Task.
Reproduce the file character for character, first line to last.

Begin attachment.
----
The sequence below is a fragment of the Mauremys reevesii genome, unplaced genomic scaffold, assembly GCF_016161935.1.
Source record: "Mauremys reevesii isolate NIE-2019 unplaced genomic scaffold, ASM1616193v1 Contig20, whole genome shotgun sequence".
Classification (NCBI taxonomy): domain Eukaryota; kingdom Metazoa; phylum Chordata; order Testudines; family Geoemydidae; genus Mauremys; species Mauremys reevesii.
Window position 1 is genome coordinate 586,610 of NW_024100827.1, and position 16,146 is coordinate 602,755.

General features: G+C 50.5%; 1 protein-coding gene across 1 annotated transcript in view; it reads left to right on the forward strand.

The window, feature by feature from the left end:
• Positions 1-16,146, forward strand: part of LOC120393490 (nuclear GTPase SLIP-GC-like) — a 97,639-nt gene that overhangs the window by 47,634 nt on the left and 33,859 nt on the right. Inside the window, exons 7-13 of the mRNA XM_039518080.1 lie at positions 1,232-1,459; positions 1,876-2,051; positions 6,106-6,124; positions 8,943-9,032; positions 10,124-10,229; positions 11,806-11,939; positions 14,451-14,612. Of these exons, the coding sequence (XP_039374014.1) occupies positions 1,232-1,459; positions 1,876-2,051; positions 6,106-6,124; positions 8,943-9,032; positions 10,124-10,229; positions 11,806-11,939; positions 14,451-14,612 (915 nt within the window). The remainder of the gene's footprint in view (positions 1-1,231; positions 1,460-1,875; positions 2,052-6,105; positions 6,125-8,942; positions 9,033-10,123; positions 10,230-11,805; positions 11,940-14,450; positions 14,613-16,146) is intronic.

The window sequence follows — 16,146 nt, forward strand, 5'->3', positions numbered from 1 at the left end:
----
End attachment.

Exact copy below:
The sequence below is a fragment of the Mauremys reevesii genome, unplaced genomic scaffold, assembly GCF_016161935.1.
Source record: "Mauremys reevesii isolate NIE-2019 unplaced genomic scaffold, ASM1616193v1 Contig20, whole genome shotgun sequence".
Classification (NCBI taxonomy): domain Eukaryota; kingdom Metazoa; phylum Chordata; order Testudines; family Geoemydidae; genus Mauremys; species Mauremys reevesii.
Window position 1 is genome coordinate 586,610 of NW_024100827.1, and position 16,146 is coordinate 602,755.

General features: G+C 50.5%; 1 protein-coding gene across 1 annotated transcript in view; it reads left to right on the forward strand.

The window, feature by feature from the left end:
• Positions 1-16,146, forward strand: part of LOC120393490 (nuclear GTPase SLIP-GC-like) — a 97,639-nt gene that overhangs the window by 47,634 nt on the left and 33,859 nt on the right. Inside the window, exons 7-13 of the mRNA XM_039518080.1 lie at positions 1,232-1,459; positions 1,876-2,051; positions 6,106-6,124; positions 8,943-9,032; positions 10,124-10,229; positions 11,806-11,939; positions 14,451-14,612. Of these exons, the coding sequence (XP_039374014.1) occupies positions 1,232-1,459; positions 1,876-2,051; positions 6,106-6,124; positions 8,943-9,032; positions 10,124-10,229; positions 11,806-11,939; positions 14,451-14,612 (915 nt within the window). The remainder of the gene's footprint in view (positions 1-1,231; positions 1,460-1,875; positions 2,052-6,105; positions 6,125-8,942; positions 9,033-10,123; positions 10,230-11,805; positions 11,940-14,450; positions 14,613-16,146) is intronic.

The window sequence follows — 16,146 nt, forward strand, 5'->3', positions numbered from 1 at the left end: